It's hard to drag Stephen Strasburg away from his favorite clubhouse activity -- putting. On days he doesn't pitch, the Washington Nationals ace will spend whatever free moments he has between his pre-game workout and batting practice calmly lining up putts using a bottle of water as the cup. He doesn't say much, a spare word to a teammate here or there. That is, unless you want to talk to him about rotation-mate Jordan Zimmermann.
"I've learned a lot from Jordan," Strasburg says, setting down the putter. "We went through similar paths coming back from Tommy John [surgery], and he really helped me through that process. To this day he really goes out there and pitches like there's not a care in the world. For me, with the hype and expectations every time out, I admit sometimes I let that creep in there. You have to stay even keel, and he does a really good job of that."
If it seems odd that a story about Zimmermann would begin with an anecdote about Strasburg, well, that's the reality inhabited by Zimmermann, who has spent almost his entire five-year career pitching in the shadow of the former No. 1 overall draft pick. He isn't even the Nationals' most famous Zimmerman, an honor reserved for franchise third baseman Ryan (who spells his last name with one 'n'). In fact, with Strasburg and Gio Gonzalez, both former All-Stars, fronting Washington's rotation, Zimmermann is overlooked enough that he could probably blend right in with the many tourists who throng the capital city every summer. And he doesn't mind a bit.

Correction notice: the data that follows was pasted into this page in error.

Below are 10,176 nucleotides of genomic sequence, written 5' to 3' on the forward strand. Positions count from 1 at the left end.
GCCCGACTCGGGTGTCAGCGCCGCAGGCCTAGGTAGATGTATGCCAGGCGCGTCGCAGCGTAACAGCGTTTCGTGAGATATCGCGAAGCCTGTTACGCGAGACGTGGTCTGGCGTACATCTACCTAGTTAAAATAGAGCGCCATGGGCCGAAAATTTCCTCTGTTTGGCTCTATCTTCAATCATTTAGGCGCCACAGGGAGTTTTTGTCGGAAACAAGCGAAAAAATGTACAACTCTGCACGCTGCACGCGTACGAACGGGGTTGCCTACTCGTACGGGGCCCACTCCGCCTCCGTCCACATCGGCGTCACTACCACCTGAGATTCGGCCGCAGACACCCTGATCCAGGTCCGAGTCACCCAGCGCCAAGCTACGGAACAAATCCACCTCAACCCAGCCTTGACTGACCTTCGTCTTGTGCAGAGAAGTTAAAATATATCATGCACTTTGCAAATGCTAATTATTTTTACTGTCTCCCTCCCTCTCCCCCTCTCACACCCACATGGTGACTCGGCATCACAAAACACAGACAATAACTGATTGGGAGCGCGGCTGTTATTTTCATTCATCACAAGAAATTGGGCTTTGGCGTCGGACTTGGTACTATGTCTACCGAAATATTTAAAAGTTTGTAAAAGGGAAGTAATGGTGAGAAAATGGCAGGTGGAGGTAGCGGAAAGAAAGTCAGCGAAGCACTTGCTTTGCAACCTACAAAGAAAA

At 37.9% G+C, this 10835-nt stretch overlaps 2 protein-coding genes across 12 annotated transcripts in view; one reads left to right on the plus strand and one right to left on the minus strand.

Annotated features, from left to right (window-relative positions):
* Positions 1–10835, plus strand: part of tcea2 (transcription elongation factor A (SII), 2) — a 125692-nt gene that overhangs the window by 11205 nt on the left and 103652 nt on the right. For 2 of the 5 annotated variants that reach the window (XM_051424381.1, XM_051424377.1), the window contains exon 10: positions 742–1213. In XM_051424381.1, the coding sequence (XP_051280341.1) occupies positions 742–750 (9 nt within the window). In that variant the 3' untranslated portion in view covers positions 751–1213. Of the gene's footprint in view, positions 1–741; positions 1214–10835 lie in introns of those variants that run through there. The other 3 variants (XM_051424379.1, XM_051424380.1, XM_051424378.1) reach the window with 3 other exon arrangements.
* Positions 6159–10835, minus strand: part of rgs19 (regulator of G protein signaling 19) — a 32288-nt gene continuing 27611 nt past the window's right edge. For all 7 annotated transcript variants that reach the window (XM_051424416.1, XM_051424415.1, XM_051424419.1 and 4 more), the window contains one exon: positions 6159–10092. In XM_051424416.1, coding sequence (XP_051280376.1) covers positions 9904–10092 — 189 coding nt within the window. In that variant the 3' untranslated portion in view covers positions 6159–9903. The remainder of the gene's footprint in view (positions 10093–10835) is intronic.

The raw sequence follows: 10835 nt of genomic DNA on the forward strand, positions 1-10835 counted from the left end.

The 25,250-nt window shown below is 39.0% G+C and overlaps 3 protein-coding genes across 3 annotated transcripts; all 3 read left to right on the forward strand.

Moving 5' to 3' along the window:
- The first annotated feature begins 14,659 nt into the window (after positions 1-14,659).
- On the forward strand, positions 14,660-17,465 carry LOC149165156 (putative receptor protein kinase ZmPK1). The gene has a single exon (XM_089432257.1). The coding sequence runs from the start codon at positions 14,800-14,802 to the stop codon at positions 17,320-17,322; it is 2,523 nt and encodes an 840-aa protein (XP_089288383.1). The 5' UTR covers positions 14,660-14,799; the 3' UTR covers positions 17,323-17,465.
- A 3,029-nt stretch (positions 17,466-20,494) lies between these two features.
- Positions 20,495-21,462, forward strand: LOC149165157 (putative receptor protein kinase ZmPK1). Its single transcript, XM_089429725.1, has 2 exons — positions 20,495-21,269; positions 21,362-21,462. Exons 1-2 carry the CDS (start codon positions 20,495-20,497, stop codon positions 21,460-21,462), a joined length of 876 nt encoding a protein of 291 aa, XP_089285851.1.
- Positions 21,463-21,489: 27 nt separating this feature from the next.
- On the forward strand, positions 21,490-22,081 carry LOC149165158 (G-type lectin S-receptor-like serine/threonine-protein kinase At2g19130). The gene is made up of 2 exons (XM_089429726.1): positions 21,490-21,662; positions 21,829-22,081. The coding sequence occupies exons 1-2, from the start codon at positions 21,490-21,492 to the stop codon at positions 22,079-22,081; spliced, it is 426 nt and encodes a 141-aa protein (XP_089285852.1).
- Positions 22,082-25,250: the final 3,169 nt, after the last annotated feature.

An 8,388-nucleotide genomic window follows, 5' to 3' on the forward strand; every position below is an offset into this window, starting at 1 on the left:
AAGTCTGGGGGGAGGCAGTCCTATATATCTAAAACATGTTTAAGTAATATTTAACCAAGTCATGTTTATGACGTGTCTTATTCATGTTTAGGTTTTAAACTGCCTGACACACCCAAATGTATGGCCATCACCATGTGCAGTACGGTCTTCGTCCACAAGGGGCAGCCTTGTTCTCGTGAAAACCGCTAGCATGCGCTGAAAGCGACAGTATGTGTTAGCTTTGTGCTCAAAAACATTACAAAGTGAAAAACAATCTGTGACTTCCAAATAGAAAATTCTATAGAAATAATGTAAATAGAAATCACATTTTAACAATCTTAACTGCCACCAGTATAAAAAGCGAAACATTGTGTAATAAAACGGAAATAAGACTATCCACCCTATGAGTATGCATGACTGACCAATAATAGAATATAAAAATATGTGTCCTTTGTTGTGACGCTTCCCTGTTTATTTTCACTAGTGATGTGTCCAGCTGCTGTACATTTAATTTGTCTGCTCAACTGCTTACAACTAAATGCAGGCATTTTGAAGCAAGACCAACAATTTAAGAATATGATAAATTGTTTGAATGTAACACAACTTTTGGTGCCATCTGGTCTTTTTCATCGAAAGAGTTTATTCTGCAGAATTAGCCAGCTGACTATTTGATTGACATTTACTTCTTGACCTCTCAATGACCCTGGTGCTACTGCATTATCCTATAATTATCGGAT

"Those two being the 1-2, they get all the hype and publicity, but I'm fine with that," Zimmermann said at his locker one day recently. "I'll sit back in the weeds and be overshadowed, it doesn't bother me at all. The less people know about me, the better."
Despite, or perhaps because of, his best efforts, Zimmmermann has started to make a name for himself. By many measures, the 27-year-old is having the best season of his career. He enters his start tonight against the Giants tied for the NL lead in wins with 13 and has a 3.10 ERA through 23 starts. He made his first All-Star team and was part of the early Cy Young discussion before Clayton Kershaw went all Bib Gibson on the league. Yet Zimmermann still might be the best young pitcher nobody talks about.
The story of Washington's anonymous pitcher begins in an anonymous Wisconsin town. Zimmermann grew up in Auburndale, Wis., which, as he notes proudly, is right in the middle of the state, about 130 miles due north of Madison. "The centermost town in the state is about 20 minutes away," he says in an accent that could only be described as authentically Wisconsin, a little nasally with long vowels. Auburndale's population is 703, making it small even by rural America's standards.